(b) Priester also argues that the trial court erred when it declined to instruct the jury on perjury, because Nelson, Starks, Sullivan, Bedford, and Lewis provided certain testimony at trial that was inconsistent with statements those witnesses gave to law enforcement before trial. Notably, however, Priester does not specify which of the statements—the unsworn ones the witnesses named above gave to law enforcement before trial or the testimony offered at trial under oath—he believes were false.
(i) At trial, Priester requested that the court instruct the jury:
[Y]ou can not base a conviction upon perjured testimony. A witness gives perjured testimony when his or her testimony at trial materially contradicts the statement that he or she made to a police officer. Whether a witness has given perjured testimony is [a] matter for you to decide.
Priester has failed to show that the trial court committed a clear or obvious error by declining to give the requested instruction.
“A requested ‘jury instruction must be adjusted to the evidence and embody a correct, applicable, and complete statement of law.’ ” Tepanca v. State, 297 Ga. 47, 49, 771 S.E.2d 879 (2015) (citation omitted). At the time of Priester's trial, OCGA § 16-10-70 (a) defined perjury in this way: “A person to whom a lawful oath or affirmation has been administered commits the offense of perjury when, in a judicial proceeding, he knowingly and willfully makes a false statement material to the issue or point in question.”17 Priester's requested instruction on perjury—which did not match this definition—was not a correct statement of law. Thus, the trial court did not err, let alone clearly or obviously err, by declining to instruct the jury with an incorrect statement of law. See Alexis v. State, 273 Ga. 423, 426, 541 S.E.2d 636 (2001) (holding that the trial court was not required to give the requested charge because it “was not a correct statement of law”).
(ii) To the extent Priester is now arguing that the trial court committed plain error by failing to give the pattern jury instruction on perjury, which he cites in his brief, he has again failed to show error, let alone clear or obvious error. Priester argues that a charge on perjury was warranted to address the discrepancies between trial testimony and statements given to law enforcement by Nelson, Starks, Sullivan, Bedford, and Lewis. However, as noted above, Priester does not specify whether his contention is that the unsworn statements to police were false or that the sworn trial testimony was false. And he has pointed to no cases, nor have we found any, holding that a perjury instruction should be given under these circumstances. Moreover, the trial court instructed the jurors that it was their duty to “determine the credibility of the witnesses,” and explained:
Your assessment of a trial witness's credibility may be affected by comparing or contrasting that testimony to statements or testimony of that same witness before the trial started. It is for you to decide whether there is a reasonable explanation for any inconsistency in a witness's pretrial statements and testimony when compared to the same witness's trial testimony. As with all issues of witness credibility, you the jury must apply your common sense and reason to decide what testimony you believe or do not believe.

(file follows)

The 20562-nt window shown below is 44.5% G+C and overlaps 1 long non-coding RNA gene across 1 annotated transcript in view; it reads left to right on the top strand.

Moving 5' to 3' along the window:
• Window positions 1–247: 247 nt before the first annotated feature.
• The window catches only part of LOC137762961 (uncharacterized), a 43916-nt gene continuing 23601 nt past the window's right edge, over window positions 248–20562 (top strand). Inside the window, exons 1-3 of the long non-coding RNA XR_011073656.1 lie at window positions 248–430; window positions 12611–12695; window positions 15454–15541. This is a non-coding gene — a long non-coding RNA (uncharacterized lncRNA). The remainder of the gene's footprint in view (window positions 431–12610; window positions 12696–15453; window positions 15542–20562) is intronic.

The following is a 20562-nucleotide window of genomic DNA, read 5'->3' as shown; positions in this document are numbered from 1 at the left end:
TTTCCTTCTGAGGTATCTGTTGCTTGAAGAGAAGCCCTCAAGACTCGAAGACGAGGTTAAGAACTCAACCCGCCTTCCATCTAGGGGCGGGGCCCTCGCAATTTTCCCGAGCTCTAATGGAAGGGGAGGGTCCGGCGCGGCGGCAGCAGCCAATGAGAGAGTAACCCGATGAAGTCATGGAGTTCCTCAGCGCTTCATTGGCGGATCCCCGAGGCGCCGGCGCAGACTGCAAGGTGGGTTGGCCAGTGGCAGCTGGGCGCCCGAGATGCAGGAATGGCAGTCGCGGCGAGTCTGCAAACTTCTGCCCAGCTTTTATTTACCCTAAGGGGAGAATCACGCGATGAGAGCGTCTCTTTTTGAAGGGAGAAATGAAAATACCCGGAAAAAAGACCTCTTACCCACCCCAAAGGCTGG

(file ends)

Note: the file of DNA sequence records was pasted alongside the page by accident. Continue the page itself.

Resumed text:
Thus, to the extent that Priester is arguing that an instruction on perjury is required to highlight inconsistencies between the pre-trial statements and trial testimony, the instructions as given covered that concept. See Wilson v. State, 315 Ga. 728, 737, 883 S.E.2d 802 (2023) (“We see no error [in the court's failure to give the requested instruction] because the points of law in Wilson's requested instruction were covered in the court's other instructions.”).
5. Priester argues that his trial counsel provided ineffective assistance in multiple ways. To prevail on these claims, Priester must show that his lawyer's performance was constitutionally deficient and that he suffered prejudice as a result. See Strickland v. Washington, 466 U.S. 668, 687, 104 S.Ct. 2052, 80 L.Ed.2d 674 (1984). See also Clark v. State, 315 Ga. 423, 442, 883 S.E.2d 317 (2023). To prove deficient performance, Priester must demonstrate that his counsel “performed at trial in an objectively unreasonable way considering all the circumstances and in the light of prevailing professional norms.” Clark, 315 Ga. at 442, 883 S.E.2d 317 (citation and punctuation omitted). To establish prejudice, Priester must show a reasonable probability that, “but for counsel's deficient performance, the result of the trial would have been different.” Id. We need not address both components of this test if Priester makes an insufficient showing on one. See id. See also Strickland, 466 U.S. at 697, 104 S.Ct. 2052.
(a) Priester argues that his trial counsel provided ineffective assistance by failing to object after the trial court refused to give the justification-related instructions discussed in Division 4 (a) above. Even assuming that counsel was deficient in this respect, for the reasons discussed in Division 4 (a), Priester has failed to show that there is a reasonable probability he would have achieved a different result at trial if counsel had objected. See Clark, 315 Ga. at 442, 883 S.E.2d 317 (“[T]he test for prejudice in the ineffective assistance analysis is equivalent to the test for harm in plain error review.”) (citation and punctuation omitted). See also Hood v. State, 303 Ga. 420, 427, 811 S.E.2d 392 (2018) (“We need not decide whether trial counsel's failure to preserve Appellant's claims of instructional error amounted to deficient performance, because ․ Appellant has not shown a reasonable probability that his trial would have ended more favorably for him had his counsel preserved his claims of instructional error.”).